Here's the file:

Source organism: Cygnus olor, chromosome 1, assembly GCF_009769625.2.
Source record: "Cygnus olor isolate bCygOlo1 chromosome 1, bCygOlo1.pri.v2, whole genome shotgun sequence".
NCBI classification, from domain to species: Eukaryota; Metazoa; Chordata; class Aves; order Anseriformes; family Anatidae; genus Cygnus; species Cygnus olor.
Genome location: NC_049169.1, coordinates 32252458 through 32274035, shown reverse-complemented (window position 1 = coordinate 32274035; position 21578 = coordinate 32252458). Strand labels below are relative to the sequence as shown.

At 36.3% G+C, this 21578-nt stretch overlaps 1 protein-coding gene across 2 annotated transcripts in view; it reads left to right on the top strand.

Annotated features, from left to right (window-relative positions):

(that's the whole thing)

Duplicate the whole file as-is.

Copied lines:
Source organism: Cygnus olor, chromosome 1, assembly GCF_009769625.2.
Source record: "Cygnus olor isolate bCygOlo1 chromosome 1, bCygOlo1.pri.v2, whole genome shotgun sequence".
NCBI classification, from domain to species: Eukaryota; Metazoa; Chordata; class Aves; order Anseriformes; family Anatidae; genus Cygnus; species Cygnus olor.
Genome location: NC_049169.1, coordinates 32252458 through 32274035, shown reverse-complemented (window position 1 = coordinate 32274035; position 21578 = coordinate 32252458). Strand labels below are relative to the sequence as shown.

At 36.3% G+C, this 21578-nt stretch overlaps 1 protein-coding gene across 2 annotated transcripts in view; it reads left to right on the top strand.

Annotated features, from left to right (window-relative positions):